Osteoporosis is a complex disease with both genetic and environmental risk factors. A major determinant of osteoporotic fractures is peak BMD obtained during young adulthood. We previously reported linkage of chromosome 1q (LOD = 4.3) with variation in spinal areal BMD in healthy premenopausal white women. In this study, we used a two-stage genotyping approach to identify genes in the linked region that contributed to the variation of femoral neck and lumbar spine areal BMD. In the first stage, 654 SNPs across the linked region were genotyped in a sample of 1309 premenopausal white women. The most significant evidence of association for lumbar spine (p = 1.3 × 10-6) was found with rs1127091 in the GATAD2B gene. In the second stage, 52 SNPs around this candidate gene were genotyped in an expanded sample of 1692 white women. Significant evidence of association with spinal BMD (p < 10-5), and to a lesser extent with femoral neck BMD, was observed with eight SNPs within a single 230-kb linkage disequilibrium (LD) block. The most significant SNP (p = 3.4 × 10-7) accounted for >2.5% of the variation in spinal BMD in these women. The 230-kb LD block contains 11 genes, but because of the extensive LD, the specific gene(s) contributing to the variation in BMD could not be determined. In conclusion, the significant association between spinal BMD and SNPs in the 230-kb LD block in chromosome 1q indicates that genetic factor(s) in this block plays an important role in peak spinal BMD in healthy premenopausal white women.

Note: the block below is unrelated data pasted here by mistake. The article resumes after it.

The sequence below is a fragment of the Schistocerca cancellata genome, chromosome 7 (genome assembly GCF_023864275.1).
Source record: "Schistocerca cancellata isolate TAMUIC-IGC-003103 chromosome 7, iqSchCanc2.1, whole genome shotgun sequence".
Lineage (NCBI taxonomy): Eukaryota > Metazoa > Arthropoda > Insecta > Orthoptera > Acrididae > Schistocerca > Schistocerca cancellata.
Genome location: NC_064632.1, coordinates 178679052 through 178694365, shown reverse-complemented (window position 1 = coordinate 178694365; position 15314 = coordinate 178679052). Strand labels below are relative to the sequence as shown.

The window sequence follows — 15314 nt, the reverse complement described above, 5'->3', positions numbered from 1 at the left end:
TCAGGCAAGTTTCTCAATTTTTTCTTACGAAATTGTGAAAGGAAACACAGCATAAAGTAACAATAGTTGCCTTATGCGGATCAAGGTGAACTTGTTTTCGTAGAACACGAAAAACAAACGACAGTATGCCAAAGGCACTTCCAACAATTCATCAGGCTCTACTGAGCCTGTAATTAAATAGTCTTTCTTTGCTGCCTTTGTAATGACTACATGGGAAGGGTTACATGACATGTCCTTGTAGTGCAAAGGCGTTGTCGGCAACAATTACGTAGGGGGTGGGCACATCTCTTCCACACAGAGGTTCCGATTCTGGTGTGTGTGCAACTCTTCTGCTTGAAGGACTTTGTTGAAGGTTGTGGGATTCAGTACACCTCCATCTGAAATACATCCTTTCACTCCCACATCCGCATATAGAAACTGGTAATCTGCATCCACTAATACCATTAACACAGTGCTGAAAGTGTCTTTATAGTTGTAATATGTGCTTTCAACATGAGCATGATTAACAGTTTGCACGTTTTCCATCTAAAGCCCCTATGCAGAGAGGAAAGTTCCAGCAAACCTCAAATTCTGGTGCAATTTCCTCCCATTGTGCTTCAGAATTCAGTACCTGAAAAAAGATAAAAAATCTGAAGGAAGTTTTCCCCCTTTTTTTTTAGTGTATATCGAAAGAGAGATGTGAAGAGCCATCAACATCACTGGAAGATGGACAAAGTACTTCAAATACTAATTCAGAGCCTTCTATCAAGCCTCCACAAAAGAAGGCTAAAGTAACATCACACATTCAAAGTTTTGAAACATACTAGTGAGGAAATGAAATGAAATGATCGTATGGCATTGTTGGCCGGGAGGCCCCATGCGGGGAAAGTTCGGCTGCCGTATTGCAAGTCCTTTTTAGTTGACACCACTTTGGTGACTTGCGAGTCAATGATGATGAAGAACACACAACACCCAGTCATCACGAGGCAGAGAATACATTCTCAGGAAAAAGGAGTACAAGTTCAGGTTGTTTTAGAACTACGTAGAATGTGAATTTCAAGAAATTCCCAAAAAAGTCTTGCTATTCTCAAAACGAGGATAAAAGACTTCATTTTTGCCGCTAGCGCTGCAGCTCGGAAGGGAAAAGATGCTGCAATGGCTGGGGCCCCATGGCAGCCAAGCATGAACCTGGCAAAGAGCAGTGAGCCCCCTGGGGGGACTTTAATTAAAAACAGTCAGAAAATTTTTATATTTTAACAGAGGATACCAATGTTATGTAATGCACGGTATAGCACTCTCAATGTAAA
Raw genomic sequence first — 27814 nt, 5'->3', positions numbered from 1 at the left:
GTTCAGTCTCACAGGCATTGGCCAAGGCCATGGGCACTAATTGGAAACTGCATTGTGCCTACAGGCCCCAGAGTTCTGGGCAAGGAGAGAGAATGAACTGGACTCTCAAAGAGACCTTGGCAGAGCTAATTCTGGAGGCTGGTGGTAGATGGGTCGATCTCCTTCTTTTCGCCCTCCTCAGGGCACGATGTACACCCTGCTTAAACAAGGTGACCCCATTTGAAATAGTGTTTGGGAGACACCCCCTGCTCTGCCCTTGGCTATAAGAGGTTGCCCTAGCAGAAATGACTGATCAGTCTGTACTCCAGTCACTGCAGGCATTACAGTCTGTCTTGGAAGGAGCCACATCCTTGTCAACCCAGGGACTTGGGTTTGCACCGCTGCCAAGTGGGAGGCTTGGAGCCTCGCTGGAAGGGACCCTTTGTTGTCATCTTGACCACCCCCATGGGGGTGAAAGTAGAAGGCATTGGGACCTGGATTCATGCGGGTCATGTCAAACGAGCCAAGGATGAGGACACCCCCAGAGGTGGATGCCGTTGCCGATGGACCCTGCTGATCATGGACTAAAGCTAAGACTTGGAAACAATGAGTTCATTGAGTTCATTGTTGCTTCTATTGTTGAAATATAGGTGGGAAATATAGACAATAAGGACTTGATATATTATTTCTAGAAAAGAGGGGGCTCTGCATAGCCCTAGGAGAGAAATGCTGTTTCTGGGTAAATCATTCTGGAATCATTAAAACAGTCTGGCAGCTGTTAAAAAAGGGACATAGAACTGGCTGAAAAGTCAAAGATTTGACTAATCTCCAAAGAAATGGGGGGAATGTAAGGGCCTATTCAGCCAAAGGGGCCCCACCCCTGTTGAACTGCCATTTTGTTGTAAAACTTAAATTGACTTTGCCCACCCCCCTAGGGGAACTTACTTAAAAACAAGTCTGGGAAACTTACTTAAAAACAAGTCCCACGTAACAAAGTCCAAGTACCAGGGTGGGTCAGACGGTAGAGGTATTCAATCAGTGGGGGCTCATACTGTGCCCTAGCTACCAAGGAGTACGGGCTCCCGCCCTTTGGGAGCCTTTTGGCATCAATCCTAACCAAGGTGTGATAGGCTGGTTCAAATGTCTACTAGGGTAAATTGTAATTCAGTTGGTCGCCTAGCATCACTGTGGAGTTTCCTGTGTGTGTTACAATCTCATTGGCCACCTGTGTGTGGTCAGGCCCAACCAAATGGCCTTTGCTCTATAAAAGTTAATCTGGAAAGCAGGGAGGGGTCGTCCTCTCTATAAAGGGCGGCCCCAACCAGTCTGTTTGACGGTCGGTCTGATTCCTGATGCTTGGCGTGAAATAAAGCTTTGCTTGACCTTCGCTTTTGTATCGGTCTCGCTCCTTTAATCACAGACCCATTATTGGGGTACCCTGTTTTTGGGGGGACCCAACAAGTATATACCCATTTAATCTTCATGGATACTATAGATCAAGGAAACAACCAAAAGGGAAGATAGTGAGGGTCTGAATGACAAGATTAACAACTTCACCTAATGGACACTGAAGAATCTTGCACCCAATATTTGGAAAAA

- Genetic association
- Linkage disequilibrium block
ASJC Scopus subject areas
- Orthopedics and Sports Medicine
- Endocrinology, Diabetes and Metabolism